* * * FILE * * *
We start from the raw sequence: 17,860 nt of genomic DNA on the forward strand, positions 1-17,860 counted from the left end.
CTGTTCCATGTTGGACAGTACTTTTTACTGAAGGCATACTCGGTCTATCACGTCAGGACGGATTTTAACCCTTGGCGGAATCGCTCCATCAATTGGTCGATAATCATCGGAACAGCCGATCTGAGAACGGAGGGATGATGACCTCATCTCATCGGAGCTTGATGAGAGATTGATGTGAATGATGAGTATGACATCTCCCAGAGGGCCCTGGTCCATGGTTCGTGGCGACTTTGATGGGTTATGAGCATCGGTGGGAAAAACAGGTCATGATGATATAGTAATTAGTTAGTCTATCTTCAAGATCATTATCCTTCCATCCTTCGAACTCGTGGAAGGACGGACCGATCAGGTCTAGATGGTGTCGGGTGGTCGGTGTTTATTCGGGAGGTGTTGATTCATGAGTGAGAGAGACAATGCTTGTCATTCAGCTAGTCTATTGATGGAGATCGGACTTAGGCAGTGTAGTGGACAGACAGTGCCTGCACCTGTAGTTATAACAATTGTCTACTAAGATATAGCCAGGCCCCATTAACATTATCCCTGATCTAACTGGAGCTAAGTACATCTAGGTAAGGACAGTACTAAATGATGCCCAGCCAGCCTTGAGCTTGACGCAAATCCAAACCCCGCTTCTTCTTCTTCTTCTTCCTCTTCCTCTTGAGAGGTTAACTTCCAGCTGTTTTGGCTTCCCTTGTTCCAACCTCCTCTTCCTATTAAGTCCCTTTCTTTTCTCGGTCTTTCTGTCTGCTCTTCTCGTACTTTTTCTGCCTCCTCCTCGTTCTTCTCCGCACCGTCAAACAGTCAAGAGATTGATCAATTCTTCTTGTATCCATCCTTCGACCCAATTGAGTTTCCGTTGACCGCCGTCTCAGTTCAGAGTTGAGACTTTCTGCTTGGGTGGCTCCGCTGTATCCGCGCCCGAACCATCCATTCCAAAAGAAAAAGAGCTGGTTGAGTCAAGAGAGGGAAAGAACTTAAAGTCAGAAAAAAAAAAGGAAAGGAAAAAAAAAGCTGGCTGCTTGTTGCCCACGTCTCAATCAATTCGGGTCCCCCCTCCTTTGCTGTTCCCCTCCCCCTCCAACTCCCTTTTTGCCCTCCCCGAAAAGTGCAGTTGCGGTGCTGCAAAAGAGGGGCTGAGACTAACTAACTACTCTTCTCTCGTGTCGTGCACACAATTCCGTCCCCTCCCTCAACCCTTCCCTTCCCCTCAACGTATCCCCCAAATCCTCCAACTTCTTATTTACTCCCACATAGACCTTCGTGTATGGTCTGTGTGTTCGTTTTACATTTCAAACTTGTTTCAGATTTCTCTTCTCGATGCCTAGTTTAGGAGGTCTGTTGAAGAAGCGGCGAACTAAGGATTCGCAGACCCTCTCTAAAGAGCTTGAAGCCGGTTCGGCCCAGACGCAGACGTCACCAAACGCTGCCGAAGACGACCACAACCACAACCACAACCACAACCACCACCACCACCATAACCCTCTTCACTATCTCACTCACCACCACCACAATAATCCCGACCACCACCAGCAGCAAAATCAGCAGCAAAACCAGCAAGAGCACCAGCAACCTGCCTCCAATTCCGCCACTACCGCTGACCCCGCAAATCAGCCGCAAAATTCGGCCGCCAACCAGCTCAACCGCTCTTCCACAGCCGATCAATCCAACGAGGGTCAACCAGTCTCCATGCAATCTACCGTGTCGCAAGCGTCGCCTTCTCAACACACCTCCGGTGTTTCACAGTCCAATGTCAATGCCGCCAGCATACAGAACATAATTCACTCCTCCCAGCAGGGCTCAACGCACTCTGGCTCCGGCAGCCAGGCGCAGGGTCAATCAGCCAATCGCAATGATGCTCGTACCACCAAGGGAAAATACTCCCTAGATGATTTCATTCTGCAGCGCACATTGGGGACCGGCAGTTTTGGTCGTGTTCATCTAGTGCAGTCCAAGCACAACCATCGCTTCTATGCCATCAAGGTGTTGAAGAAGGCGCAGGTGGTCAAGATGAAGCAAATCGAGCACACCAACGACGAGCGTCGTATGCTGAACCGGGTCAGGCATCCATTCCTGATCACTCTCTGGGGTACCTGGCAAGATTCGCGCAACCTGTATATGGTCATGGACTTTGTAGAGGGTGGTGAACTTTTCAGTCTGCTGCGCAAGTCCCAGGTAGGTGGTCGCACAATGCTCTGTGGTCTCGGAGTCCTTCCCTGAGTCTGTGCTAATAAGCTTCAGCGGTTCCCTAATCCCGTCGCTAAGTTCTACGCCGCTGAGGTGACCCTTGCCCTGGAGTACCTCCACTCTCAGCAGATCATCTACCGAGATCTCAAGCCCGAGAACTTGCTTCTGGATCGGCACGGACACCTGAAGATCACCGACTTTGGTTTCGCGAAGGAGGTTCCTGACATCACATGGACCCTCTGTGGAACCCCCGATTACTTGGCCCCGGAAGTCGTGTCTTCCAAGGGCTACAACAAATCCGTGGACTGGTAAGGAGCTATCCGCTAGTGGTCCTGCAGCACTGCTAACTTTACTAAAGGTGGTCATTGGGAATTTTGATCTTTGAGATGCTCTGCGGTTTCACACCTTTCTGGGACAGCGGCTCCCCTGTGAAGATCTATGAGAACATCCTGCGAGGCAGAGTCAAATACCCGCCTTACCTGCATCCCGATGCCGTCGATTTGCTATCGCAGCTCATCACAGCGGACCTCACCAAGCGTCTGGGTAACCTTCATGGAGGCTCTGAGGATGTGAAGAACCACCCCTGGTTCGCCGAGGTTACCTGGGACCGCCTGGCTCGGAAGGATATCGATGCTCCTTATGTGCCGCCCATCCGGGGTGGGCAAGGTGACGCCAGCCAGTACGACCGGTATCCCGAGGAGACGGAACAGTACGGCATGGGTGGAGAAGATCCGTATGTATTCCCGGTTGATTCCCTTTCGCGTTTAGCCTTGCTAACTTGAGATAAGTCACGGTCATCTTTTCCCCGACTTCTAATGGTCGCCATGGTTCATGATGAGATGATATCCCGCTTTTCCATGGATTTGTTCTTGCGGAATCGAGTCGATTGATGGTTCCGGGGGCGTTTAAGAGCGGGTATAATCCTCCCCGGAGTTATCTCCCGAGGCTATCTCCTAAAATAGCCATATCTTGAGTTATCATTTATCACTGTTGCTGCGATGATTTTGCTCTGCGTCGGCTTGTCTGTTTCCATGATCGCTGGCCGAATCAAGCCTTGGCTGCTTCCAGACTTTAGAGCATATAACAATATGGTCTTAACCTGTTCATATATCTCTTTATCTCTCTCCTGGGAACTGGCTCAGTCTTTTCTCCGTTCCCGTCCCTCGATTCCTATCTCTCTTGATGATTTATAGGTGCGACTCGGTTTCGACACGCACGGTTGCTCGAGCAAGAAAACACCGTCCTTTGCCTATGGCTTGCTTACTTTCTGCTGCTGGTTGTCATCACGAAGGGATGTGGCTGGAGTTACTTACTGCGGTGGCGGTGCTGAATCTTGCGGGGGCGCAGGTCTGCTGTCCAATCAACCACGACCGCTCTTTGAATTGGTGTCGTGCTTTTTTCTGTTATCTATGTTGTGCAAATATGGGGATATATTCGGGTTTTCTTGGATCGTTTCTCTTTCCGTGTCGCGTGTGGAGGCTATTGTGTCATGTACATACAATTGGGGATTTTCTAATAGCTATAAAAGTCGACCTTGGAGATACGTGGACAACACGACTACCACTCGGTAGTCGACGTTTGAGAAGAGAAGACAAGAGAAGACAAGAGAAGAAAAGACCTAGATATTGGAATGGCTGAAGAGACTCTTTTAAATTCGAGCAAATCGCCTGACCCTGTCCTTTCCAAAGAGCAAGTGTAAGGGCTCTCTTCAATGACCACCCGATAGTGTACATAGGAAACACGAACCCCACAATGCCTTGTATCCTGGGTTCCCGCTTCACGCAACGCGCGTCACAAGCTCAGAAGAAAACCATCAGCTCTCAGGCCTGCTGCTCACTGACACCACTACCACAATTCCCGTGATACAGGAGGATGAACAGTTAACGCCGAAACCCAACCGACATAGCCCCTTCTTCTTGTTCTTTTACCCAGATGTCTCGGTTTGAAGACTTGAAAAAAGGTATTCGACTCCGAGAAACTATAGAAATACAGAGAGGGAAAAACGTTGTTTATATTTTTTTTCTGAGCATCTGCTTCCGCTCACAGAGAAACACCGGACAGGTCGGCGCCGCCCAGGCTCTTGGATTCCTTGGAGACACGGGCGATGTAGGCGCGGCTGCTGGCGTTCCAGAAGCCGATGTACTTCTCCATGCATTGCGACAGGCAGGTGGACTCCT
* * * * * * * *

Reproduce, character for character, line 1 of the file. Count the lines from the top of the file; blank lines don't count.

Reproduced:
We start from the raw sequence: 17,860 nt of genomic DNA on the forward strand, positions 1-17,860 counted from the left end.